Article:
Mariana Lagunas, BS’19, has been involved in civic engagement since the age of 10.
“It’s just part of who I am,” she said.
As an elementary student, she was involved in the Latino Youth Collective, which provides resources and opportunities for youth to engage in development. With the Latino Youth Collective, she visited colleges and other organizations to do presentations on immigration and share stories from her perspective. She helped develop the Campecine Youth Academy (now The Athena Academy) which uses media to create documentaries and encourages participants to address issues they view in their community.
When Mariana came to IUPUI, she wasn’t planning on staying. Then, as fate would have it, she was able to go on an alternative spring break to Atlanta.
“I went as a skeptic. I wanted to know what they were saying,” she said, “But on the trip I learned so much from the other students and their stories.”
After her experience on the trip and because of mentor Niki Messmore’s involvement, Mariana stayed at IUPUI. She continued to participate in alternative break trips, becoming a trip leader. Her trips have included a break studying corporate social responsibility, while doing service learning in Boston, and she led a Kelley honors trip to Atlanta. The honor students met with Cox Enterprises and Global Growers to discuss social entrepreneurship and focused on sustainable agriculture practices with refugees.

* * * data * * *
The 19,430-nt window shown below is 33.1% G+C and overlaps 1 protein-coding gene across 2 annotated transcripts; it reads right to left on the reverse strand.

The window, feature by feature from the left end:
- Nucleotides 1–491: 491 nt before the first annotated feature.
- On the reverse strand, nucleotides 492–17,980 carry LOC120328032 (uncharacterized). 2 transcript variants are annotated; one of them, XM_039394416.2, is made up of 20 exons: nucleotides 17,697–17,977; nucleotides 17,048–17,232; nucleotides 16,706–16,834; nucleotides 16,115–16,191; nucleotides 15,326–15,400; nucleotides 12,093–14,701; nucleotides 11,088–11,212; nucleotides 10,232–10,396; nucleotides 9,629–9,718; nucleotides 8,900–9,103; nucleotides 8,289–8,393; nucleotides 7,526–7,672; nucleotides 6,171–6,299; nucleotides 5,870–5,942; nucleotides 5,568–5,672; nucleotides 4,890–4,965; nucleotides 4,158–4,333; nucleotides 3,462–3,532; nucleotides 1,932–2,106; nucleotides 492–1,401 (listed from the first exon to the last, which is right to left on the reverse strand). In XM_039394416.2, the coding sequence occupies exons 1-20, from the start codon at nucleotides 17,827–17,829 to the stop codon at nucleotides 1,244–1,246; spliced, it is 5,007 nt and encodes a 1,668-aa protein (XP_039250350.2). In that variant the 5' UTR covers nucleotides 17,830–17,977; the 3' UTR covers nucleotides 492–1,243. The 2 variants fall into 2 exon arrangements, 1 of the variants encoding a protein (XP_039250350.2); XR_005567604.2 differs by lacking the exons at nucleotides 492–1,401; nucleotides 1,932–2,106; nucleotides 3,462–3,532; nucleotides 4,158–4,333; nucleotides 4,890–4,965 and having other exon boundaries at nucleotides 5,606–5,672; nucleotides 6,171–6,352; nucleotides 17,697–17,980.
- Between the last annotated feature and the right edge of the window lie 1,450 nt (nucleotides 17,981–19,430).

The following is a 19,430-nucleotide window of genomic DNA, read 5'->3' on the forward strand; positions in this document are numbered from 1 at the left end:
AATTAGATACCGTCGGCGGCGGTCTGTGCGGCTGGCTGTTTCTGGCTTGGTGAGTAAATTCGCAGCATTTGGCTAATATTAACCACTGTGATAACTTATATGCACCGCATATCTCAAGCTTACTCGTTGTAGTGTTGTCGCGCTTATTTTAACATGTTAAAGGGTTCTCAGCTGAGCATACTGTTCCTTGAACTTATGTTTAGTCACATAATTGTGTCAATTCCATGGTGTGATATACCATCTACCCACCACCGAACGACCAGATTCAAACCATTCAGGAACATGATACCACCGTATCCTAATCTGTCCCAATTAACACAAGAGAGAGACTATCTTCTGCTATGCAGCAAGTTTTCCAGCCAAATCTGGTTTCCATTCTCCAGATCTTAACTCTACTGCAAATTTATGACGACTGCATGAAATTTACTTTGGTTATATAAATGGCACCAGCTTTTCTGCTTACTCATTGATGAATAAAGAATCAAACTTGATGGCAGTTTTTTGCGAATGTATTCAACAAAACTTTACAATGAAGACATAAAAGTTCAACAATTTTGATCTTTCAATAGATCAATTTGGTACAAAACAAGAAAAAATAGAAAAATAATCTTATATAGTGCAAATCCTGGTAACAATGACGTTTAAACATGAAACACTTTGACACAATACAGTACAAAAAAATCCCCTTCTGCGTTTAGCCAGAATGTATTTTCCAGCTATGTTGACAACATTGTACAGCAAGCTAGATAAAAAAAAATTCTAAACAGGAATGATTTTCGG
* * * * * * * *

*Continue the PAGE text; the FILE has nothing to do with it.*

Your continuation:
As a trip leader, it was Mariana’s job to make sure students are asked meaningful questions about their experience. In return, she watched them become passionate and educated allies.
“It’s amazing how much growth I observed from the participants,” she says. “Some students come back from these experiences and change their majors. For a lot of these social issues, we don’t want people to feel bad for others; we want them to stand with people and advocate.”
When she graduates, Mariana plans on pursuing a career in logistics, but it’s important to her that she stays involved with IUPUI and with the Latino Youth Collective. Her biggest reward from being civically active is watching the growth of students and young people.
Her advice to future students is to get plugged in on campus. “Be curious. It may get you into an experience that you’ve never had before,” she advises.
The William M. Plater Civic Engagement recognition honors IUPUI students who have excelled in their commitment to the community through activities like service learning, volunteerism, community or social issue advocacy, community work-study and political engagement. The medallion is named in honor of IUPUI’s former Executive Vice Chancellor and Dean of the Faculties from 1988 to 2006, Dr. William Plater, a strong advocate of civic engagement during his career. The medallions were awarded on April 9 during the Bringle and Hatcher Civic Engagement Showcase.
Posted by: Sara Griffin, email@example.com